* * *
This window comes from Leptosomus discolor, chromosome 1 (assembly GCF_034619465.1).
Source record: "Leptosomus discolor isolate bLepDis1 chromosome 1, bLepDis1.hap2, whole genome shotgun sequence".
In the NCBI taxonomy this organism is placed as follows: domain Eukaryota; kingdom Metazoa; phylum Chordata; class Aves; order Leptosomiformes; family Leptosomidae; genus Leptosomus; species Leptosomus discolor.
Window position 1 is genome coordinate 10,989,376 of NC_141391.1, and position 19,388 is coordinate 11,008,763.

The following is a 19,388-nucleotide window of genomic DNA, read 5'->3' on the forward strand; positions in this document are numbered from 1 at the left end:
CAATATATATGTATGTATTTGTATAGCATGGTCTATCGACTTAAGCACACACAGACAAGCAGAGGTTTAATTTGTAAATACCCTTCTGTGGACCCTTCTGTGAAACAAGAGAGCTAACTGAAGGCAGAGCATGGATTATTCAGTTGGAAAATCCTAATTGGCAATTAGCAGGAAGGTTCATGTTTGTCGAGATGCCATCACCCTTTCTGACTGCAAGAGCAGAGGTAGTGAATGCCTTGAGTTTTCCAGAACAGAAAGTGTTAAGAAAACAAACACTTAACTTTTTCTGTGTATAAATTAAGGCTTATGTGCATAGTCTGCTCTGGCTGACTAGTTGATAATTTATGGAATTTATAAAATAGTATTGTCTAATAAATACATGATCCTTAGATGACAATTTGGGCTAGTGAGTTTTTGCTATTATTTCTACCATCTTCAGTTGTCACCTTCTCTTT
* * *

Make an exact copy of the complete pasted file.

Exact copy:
This window comes from Leptosomus discolor, chromosome 1 (assembly GCF_034619465.1).
Source record: "Leptosomus discolor isolate bLepDis1 chromosome 1, bLepDis1.hap2, whole genome shotgun sequence".
In the NCBI taxonomy this organism is placed as follows: domain Eukaryota; kingdom Metazoa; phylum Chordata; class Aves; order Leptosomiformes; family Leptosomidae; genus Leptosomus; species Leptosomus discolor.
Window position 1 is genome coordinate 10,989,376 of NC_141391.1, and position 19,388 is coordinate 11,008,763.

The following is a 19,388-nucleotide window of genomic DNA, read 5'->3' on the forward strand; positions in this document are numbered from 1 at the left end:
CAATATATATGTATGTATTTGTATAGCATGGTCTATCGACTTAAGCACACACAGACAAGCAGAGGTTTAATTTGTAAATACCCTTCTGTGGACCCTTCTGTGAAACAAGAGAGCTAACTGAAGGCAGAGCATGGATTATTCAGTTGGAAAATCCTAATTGGCAATTAGCAGGAAGGTTCATGTTTGTCGAGATGCCATCACCCTTTCTGACTGCAAGAGCAGAGGTAGTGAATGCCTTGAGTTTTCCAGAACAGAAAGTGTTAAGAAAACAAACACTTAACTTTTTCTGTGTATAAATTAAGGCTTATGTGCATAGTCTGCTCTGGCTGACTAGTTGATAATTTATGGAATTTATAAAATAGTATTGTCTAATAAATACATGATCCTTAGATGACAATTTGGGCTAGTGAGTTTTTGCTATTATTTCTACCATCTTCAGTTGTCACCTTCTCTTT